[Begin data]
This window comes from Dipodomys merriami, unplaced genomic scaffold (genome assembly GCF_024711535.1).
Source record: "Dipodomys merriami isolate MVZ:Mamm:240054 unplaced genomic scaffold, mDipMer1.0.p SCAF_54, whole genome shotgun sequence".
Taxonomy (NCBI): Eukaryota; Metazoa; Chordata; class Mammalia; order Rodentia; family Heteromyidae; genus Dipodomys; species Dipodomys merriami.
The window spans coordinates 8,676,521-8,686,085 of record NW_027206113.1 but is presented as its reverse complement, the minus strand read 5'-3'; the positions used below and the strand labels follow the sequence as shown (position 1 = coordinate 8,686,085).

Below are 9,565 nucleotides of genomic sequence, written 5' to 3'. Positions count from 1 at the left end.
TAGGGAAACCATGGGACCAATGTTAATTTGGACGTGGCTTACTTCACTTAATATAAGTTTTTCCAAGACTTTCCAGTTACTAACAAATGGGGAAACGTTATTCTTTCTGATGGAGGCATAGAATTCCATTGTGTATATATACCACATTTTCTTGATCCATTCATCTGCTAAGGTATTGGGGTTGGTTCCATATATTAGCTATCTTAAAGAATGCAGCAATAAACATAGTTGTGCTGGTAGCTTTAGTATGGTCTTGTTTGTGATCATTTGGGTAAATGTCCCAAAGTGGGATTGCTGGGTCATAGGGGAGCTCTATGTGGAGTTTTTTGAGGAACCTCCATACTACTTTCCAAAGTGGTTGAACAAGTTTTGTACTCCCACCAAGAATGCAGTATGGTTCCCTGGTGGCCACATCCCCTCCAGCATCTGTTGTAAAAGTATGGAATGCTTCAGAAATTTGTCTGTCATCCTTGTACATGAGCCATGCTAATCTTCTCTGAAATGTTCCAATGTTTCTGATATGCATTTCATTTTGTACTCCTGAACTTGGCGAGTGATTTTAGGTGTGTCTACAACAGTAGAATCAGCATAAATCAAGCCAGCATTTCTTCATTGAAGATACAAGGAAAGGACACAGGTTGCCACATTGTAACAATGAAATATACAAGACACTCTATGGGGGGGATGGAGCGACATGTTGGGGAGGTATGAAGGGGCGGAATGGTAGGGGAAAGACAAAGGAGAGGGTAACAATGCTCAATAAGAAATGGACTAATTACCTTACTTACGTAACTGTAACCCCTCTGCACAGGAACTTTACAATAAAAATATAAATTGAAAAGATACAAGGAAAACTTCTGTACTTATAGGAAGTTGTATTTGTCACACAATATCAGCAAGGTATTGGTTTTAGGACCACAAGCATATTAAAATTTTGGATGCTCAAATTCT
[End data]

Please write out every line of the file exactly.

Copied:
This window comes from Dipodomys merriami, unplaced genomic scaffold (genome assembly GCF_024711535.1).
Source record: "Dipodomys merriami isolate MVZ:Mamm:240054 unplaced genomic scaffold, mDipMer1.0.p SCAF_54, whole genome shotgun sequence".
Taxonomy (NCBI): Eukaryota; Metazoa; Chordata; class Mammalia; order Rodentia; family Heteromyidae; genus Dipodomys; species Dipodomys merriami.
The window spans coordinates 8,676,521-8,686,085 of record NW_027206113.1 but is presented as its reverse complement, the minus strand read 5'-3'; the positions used below and the strand labels follow the sequence as shown (position 1 = coordinate 8,686,085).

Below are 9,565 nucleotides of genomic sequence, written 5' to 3'. Positions count from 1 at the left end.
TAGGGAAACCATGGGACCAATGTTAATTTGGACGTGGCTTACTTCACTTAATATAAGTTTTTCCAAGACTTTCCAGTTACTAACAAATGGGGAAACGTTATTCTTTCTGATGGAGGCATAGAATTCCATTGTGTATATATACCACATTTTCTTGATCCATTCATCTGCTAAGGTATTGGGGTTGGTTCCATATATTAGCTATCTTAAAGAATGCAGCAATAAACATAGTTGTGCTGGTAGCTTTAGTATGGTCTTGTTTGTGATCATTTGGGTAAATGTCCCAAAGTGGGATTGCTGGGTCATAGGGGAGCTCTATGTGGAGTTTTTTGAGGAACCTCCATACTACTTTCCAAAGTGGTTGAACAAGTTTTGTACTCCCACCAAGAATGCAGTATGGTTCCCTGGTGGCCACATCCCCTCCAGCATCTGTTGTAAAAGTATGGAATGCTTCAGAAATTTGTCTGTCATCCTTGTACATGAGCCATGCTAATCTTCTCTGAAATGTTCCAATGTTTCTGATATGCATTTCATTTTGTACTCCTGAACTTGGCGAGTGATTTTAGGTGTGTCTACAACAGTAGAATCAGCATAAATCAAGCCAGCATTTCTTCATTGAAGATACAAGGAAAGGACACAGGTTGCCACATTGTAACAATGAAATATACAAGACACTCTATGGGGGGGATGGAGCGACATGTTGGGGAGGTATGAAGGGGCGGAATGGTAGGGGAAAGACAAAGGAGAGGGTAACAATGCTCAATAAGAAATGGACTAATTACCTTACTTACGTAACTGTAACCCCTCTGCACAGGAACTTTACAATAAAAATATAAATTGAAAAGATACAAGGAAAACTTCTGTACTTATAGGAAGTTGTATTTGTCACACAATATCAGCAAGGTATTGGTTTTAGGACCACAAGCATATTAAAATTTTGGATGCTCAAATTCT